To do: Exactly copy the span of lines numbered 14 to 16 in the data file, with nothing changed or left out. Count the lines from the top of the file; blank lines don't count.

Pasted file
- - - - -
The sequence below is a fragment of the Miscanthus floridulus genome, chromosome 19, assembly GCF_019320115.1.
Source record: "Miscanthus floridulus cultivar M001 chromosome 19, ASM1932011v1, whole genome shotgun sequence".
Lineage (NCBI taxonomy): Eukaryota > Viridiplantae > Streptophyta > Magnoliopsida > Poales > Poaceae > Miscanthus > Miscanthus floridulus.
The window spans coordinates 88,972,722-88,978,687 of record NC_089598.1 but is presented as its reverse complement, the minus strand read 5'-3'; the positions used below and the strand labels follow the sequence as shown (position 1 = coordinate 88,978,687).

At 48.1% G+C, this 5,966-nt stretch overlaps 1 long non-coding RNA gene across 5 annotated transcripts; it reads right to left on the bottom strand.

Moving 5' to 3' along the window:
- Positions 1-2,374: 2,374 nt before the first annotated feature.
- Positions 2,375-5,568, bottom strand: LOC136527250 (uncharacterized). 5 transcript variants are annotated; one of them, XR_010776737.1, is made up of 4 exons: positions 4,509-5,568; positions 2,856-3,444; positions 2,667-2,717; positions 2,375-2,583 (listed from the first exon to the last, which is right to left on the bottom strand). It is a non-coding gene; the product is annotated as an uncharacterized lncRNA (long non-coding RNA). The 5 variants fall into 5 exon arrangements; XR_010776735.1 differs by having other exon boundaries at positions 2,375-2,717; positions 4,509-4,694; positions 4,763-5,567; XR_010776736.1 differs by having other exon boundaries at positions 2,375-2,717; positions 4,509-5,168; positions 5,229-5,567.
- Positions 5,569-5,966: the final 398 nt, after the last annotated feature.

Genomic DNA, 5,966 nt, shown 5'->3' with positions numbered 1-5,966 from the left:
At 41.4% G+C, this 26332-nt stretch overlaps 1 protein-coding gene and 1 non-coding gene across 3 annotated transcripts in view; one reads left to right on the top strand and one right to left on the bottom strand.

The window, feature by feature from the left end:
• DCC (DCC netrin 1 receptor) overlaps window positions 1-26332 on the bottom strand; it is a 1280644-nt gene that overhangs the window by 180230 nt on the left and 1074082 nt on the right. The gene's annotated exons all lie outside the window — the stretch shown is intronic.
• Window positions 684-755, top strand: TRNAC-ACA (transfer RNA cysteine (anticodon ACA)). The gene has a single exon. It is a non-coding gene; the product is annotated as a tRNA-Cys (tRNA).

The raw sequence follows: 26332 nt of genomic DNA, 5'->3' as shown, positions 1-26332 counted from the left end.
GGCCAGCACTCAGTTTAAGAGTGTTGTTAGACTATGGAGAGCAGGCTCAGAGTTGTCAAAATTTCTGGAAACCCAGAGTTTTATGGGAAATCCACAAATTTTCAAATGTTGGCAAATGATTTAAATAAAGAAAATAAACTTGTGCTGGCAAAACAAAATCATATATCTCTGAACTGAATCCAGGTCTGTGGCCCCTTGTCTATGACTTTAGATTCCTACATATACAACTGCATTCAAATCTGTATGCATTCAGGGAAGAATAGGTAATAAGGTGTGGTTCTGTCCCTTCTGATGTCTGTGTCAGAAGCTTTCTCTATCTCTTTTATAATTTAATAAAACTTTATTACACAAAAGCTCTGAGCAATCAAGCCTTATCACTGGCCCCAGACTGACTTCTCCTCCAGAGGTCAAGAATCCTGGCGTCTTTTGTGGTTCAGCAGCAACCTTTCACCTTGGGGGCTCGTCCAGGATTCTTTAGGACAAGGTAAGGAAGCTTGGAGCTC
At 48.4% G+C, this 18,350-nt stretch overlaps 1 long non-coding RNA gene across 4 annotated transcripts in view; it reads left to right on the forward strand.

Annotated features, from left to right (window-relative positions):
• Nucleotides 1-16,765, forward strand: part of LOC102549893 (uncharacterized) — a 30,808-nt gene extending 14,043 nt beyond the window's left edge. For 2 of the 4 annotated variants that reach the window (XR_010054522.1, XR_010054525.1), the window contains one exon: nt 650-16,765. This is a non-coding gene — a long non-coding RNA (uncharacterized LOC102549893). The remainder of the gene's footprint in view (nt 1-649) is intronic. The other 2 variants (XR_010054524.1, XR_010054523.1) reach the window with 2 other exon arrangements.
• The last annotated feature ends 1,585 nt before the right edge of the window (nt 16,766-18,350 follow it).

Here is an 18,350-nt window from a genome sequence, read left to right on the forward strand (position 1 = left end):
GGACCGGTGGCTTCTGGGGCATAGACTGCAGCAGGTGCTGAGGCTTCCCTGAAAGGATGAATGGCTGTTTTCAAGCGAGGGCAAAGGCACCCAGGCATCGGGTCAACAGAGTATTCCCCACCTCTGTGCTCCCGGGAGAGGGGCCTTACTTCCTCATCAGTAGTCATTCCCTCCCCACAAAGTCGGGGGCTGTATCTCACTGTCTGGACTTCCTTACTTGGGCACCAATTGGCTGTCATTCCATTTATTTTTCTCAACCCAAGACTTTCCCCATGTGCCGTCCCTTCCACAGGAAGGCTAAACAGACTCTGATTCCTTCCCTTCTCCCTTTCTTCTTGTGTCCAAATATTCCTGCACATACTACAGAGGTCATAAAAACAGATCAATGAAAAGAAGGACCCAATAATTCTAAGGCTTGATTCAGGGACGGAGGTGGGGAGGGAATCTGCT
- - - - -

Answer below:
• Window positions 684-755, top strand: TRNAC-ACA (transfer RNA cysteine (anticodon ACA)). The gene has a single exon. It is a non-coding gene; the product is annotated as a tRNA-Cys (tRNA).

The raw sequence follows: 26332 nt of genomic DNA, 5'->3' as shown, positions 1-26332 counted from the left end.
GGCCAGCACTCAGTTTAAGAGTGTTGTTAGACTATGGAGAGCAGGCTCAGAGTTGTCAAAATTTCTGGAAACCCAGAGTTTTATGGGAAATCCACAAATTTTCAAATGTTGGCAAATGATTTAAATAAAGAAAATAAACTTGTGCTGGCAAAACAAAATCATATATCTCTGAACTGAATCCAGGTCTGTGGCCCCTTGTCTATGACTTTAGATTCCTACATATACAACTGCATTCAAATCTGTATGCATTCAGGGAAGAATAGGTAATAAGGTGTGGTTCTGTCCCTTCTGATGTCTGTGTCAGAAGCTTTCTCTATCTCTTTTATAATTTAATAAAACTTTATTACACAAAAGCTCTGAGCAATCAAGCCTTATCACTGGCCCCAGACTGACTTCTCCTCCAGAGGTCAAGAATCCTGGCGTCTTTTGTGGTTCAGCAGCAACCTTTCACCTTGGGGGCTCGTCCAGGATTCTTTAGGACAAGGTAAGGAAGCTTGGAGCTC